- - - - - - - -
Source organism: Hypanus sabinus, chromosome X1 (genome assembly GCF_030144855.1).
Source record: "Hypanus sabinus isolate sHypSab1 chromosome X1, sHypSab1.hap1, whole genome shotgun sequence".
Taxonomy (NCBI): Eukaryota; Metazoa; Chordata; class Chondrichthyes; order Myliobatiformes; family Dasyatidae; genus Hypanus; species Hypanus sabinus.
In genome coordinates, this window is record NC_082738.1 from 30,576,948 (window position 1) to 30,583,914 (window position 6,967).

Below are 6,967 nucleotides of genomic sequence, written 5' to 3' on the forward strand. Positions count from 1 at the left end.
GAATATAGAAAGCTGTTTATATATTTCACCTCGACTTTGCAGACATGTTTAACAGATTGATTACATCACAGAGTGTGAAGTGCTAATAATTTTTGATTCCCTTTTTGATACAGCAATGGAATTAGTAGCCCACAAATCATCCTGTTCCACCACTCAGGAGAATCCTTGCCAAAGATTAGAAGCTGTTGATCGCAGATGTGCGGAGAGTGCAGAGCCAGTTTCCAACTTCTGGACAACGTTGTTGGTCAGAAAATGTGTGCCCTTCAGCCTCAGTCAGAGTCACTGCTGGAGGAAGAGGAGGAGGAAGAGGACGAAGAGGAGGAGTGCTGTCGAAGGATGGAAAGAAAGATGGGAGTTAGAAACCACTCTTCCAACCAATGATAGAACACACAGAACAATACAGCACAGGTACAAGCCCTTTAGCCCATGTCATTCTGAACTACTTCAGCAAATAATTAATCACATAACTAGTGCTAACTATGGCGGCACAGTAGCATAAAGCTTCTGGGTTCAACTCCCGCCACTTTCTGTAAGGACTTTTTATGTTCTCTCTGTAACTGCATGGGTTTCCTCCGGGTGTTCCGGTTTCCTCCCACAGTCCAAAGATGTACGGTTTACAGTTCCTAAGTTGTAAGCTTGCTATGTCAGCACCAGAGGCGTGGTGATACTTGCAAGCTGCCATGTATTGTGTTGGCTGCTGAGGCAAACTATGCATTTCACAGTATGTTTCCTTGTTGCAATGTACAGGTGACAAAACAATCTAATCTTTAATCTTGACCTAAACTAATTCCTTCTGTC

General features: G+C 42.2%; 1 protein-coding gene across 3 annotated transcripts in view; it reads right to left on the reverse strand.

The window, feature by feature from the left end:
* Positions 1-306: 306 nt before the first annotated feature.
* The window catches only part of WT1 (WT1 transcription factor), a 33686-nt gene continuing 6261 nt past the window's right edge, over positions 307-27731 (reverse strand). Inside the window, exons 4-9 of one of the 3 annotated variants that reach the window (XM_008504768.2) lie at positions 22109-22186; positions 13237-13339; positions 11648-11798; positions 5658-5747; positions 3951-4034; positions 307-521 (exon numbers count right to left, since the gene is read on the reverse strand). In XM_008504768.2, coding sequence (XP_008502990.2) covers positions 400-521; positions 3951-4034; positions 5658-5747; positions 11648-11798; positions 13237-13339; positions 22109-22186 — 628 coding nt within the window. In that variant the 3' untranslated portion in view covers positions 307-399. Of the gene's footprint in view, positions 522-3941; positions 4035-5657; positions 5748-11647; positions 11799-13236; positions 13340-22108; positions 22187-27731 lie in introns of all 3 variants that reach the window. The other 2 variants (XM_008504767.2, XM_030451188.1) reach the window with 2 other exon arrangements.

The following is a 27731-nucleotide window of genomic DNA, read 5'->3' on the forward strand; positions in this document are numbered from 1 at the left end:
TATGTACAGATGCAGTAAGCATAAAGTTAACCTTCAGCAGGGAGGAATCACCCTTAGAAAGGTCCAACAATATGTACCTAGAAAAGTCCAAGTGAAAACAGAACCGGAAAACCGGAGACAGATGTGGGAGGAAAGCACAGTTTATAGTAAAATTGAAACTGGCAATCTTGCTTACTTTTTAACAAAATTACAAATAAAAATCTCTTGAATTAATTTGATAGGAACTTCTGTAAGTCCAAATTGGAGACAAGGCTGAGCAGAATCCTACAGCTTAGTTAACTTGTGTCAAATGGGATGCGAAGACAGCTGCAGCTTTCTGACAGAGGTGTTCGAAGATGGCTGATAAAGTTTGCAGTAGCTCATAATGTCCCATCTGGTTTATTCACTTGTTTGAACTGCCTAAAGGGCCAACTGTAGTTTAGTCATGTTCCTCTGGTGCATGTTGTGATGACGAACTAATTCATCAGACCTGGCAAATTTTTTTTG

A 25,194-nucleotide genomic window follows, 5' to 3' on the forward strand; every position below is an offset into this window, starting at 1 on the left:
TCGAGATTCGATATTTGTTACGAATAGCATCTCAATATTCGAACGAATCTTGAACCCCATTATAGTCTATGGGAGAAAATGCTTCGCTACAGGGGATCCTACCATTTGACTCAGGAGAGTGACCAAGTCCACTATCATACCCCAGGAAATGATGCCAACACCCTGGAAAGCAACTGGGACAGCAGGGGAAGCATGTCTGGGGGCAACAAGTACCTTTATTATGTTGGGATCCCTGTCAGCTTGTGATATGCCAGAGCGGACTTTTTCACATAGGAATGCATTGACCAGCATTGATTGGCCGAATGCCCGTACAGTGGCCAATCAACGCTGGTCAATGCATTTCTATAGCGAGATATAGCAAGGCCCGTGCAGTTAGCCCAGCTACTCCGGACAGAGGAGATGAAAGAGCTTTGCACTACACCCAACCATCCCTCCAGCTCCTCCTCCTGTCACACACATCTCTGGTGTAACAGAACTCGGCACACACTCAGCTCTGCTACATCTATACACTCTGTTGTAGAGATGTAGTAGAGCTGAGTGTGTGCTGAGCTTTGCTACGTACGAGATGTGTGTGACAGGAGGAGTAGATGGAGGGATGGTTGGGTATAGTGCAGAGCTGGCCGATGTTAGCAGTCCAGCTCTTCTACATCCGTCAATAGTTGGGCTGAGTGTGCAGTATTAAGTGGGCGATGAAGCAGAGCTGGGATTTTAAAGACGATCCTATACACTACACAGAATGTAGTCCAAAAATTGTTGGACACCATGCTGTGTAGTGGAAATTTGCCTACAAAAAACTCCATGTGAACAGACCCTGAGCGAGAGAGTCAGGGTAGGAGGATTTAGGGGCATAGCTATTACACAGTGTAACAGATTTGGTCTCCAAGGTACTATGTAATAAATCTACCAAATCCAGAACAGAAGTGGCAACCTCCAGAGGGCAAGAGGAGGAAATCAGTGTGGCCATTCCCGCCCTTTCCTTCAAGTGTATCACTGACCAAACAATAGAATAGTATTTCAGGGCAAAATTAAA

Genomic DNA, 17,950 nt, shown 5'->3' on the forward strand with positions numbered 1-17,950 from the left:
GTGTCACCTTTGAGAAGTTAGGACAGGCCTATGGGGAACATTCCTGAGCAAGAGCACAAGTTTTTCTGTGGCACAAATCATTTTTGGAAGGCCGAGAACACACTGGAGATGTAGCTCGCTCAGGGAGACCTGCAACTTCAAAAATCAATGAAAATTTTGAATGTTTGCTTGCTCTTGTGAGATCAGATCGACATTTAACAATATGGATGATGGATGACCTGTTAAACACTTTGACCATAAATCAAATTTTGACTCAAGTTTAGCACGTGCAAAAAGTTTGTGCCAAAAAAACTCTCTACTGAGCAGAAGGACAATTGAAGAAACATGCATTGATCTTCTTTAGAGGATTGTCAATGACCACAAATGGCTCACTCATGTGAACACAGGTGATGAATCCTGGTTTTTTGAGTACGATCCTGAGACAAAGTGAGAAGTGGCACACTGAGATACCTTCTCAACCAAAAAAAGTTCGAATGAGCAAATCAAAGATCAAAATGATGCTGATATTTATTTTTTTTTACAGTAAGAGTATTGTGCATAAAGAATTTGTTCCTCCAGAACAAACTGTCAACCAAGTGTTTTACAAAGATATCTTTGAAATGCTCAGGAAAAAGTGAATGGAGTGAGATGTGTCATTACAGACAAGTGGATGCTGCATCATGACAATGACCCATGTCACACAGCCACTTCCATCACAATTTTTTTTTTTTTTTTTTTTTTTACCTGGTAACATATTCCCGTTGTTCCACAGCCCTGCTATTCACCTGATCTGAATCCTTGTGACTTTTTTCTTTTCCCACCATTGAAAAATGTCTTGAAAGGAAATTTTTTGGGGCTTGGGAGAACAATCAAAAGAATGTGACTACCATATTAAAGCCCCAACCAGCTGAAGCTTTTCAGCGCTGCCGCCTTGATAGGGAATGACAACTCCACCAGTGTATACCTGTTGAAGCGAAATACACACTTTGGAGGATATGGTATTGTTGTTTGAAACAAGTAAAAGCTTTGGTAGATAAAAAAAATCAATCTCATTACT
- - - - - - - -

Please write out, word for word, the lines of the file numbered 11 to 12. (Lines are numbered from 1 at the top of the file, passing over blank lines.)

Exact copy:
The following is a 27731-nucleotide window of genomic DNA, read 5'->3' on the forward strand; positions in this document are numbered from 1 at the left end:
TATGTACAGATGCAGTAAGCATAAAGTTAACCTTCAGCAGGGAGGAATCACCCTTAGAAAGGTCCAACAATATGTACCTAGAAAAGTCCAAGTGAAAACAGAACCGGAAAACCGGAGACAGATGTGGGAGGAAAGCACAGTTTATAGTAAAATTGAAACTGGCAATCTTGCTTACTTTTTAACAAAATTACAAATAAAAATCTCTTGAATTAATTTGATAGGAACTTCTGTAAGTCCAAATTGGAGACAAGGCTGAGCAGAATCCTACAGCTTAGTTAACTTGTGTCAAATGGGATGCGAAGACAGCTGCAGCTTTCTGACAGAGGTGTTCGAAGATGGCTGATAAAGTTTGCAGTAGCTCATAATGTCCCATCTGGTTTATTCACTTGTTTGAACTGCCTAAAGGGCCAACTGTAGTTTAGTCATGTTCCTCTGGTGCATGTTGTGATGACGAACTAATTCATCAGACCTGGCAAATTTTTTTTG